2. Pod, I rather doubt that those figures are realistic, given they mostly seem to be coming from dubious sources that rely on clickbait headlines.

          Furthermore, I recall that Dieter would point out that most sources would lump all sources of revenue into “salary”, when in reality the drivers might be getting different sources of income – for example, allowing drivers to earn revenue from personal sponsors. Certainly, I recall that the figures he used to quote for the salaries of the higher profile drivers tended to be quite a bit lower than most sources claimed, given Dieter usually quoted the base salary and stripped out factors such as personal sponsorship deals.

        3. Ferrari’s company value increased by 7 billion dollars the day after the annoucement.

          Do you really think Ferrari is expecting to make the money back from merchandise only lol.

          1. Exactly Edvaldo, they got that money back from just the boost to the stock price and the attention already and will get a lot more from TV time and airtime worldwide doing exactly what Ferrari are in F1 for – to build up the brand value of the company.

          2. Nunaya Dambizness
            7th February 2024, 17:41

            That is NOT why their stock price/market value shot up. It went up because just the day before, they released their annual report (Ferrari the company, not the team) which showed record profits for the year plus vehicle sales figures far in excess of what they predicted one year previous.

      2. I have quickly registered the ‘Forza Fourty-Four’ as my personal trademark. Let’s hope it pays off.

        1. I have quickly registered the ‘Forza Fourty-Four’ as my personal trademark.

          Registered in what country and under what classes?

        2. I have quickly registered the ‘Forza Fourty-Four’ as my personal trademark. Let’s hope it pays off.

          Deliberate misspelling to avoid counter claims? Or was Fortza Forty-Four already taken?

    2. Sporting wise, trading a Sainz for a Hamilton is a no brainer. Not sure what you’re on about. Even if Hamilton is at the end of his career, he’s better than Sainz in every single way. What metric does Sainz have on his side except age?

      I like Sainz, I think he’s a very good, intelligent driver. But he’s no way near Hamilton level.

      1. Sainz is quite cheaper… and historically a team with two number ones has a lot of trouble in winning drivers’ championships. (Leclerc won’t settle for this: he’ll try to prove something at every corner.)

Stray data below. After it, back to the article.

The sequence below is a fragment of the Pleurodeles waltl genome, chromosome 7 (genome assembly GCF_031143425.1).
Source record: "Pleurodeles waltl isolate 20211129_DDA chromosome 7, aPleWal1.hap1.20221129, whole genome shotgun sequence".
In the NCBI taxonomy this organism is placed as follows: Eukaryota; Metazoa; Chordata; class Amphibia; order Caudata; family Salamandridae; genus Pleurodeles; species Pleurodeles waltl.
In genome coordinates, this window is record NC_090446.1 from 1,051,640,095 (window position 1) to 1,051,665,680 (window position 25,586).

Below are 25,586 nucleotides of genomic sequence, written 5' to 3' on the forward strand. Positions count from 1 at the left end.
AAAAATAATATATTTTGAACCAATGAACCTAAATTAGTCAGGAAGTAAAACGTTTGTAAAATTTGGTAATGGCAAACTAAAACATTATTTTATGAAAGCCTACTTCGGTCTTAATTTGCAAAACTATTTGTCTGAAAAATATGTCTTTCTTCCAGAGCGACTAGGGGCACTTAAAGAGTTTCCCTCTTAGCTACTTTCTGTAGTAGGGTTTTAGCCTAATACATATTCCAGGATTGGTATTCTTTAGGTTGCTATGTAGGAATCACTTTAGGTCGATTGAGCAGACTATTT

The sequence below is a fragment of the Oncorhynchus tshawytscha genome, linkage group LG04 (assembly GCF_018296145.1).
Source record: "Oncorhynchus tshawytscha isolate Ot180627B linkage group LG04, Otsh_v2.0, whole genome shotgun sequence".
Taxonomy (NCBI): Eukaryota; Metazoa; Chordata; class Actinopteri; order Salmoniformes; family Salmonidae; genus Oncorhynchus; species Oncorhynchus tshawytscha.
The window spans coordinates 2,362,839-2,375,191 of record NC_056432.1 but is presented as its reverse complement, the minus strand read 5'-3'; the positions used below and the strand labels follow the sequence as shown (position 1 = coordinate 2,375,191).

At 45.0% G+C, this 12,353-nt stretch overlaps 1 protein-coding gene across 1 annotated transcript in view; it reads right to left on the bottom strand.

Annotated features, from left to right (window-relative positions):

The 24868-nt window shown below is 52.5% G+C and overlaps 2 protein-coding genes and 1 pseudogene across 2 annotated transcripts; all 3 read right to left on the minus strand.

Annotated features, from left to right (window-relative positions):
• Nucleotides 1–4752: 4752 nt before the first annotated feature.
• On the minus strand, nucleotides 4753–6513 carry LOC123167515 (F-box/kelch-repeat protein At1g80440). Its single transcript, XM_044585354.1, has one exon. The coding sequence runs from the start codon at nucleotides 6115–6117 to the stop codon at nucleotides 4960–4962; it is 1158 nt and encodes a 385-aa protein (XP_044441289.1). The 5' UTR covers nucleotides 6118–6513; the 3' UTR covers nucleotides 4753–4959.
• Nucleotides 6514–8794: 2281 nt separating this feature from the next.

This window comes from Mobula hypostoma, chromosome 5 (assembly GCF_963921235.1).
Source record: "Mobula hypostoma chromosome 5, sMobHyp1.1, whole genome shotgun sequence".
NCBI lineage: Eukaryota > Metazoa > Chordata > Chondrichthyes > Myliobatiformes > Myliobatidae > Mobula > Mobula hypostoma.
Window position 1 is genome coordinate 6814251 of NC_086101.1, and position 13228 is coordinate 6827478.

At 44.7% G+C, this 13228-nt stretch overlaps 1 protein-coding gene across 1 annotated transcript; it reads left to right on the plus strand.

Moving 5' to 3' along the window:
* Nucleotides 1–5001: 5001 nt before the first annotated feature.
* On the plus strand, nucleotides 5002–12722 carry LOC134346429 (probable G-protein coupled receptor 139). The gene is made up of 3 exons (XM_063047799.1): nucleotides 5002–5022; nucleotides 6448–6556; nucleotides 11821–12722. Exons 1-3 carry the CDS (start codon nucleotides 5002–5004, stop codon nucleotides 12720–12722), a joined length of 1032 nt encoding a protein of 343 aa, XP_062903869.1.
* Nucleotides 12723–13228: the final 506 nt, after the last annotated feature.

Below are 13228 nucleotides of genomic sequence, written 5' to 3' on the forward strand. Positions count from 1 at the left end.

1. The thing is Sainz never wanted to settle as a number 2. Maybe if he had, he’d have a seat, tho it doesn’t seem to be Ferrari policy right now. But Sainz is one of those drivers with a chip on his back, not as good as the prefered in the team, yet not willing to put the team above his own interests.

          1. Sainz is much better than a number 2. I think his issue is that he’s not very spectacular and probably lacks a tiny bits of raw speed. But he’s not far from the best and he delivers.

            So while I wouldn’t put him on par with Hamilton (or Max, Alonso, Leclerc), I think he can challenge them. He could do a Rosberg, if you like.

      2. My argument is that sporting wise it is not a good move. Like I explained, they already have Leclerc, so there is no need for a Hamilton to win a championship. What they need is a better car. I agree with the other comments it does make sense politically and financially.

  3. sporting wise it will bring little to nothing to Ferrari

    Hamilton is consistently rated as a better driver than Sainz.
    We don’t know what will happen in 24 and 25, but based on the trajectory so far I don’t think this will change soon.

    1. Whilst I agree with rating Hamilton higher than Sainz (although in all fairness, Sainz never had the opportunity to drive that rocket ship Mercedes and I feel he might be able to ‘pull a Rosberg’), I still feel they rather need a better car than a better driver. Hamilton won’t compensate more than Leclerc is already doing for a the car’s lagging. And if the car isn’t lagging, but the best, Leclerc can deliver Ferrari the championship. That makes sporting wise hiring Hamilton redundant (= it will bring them little to nothing).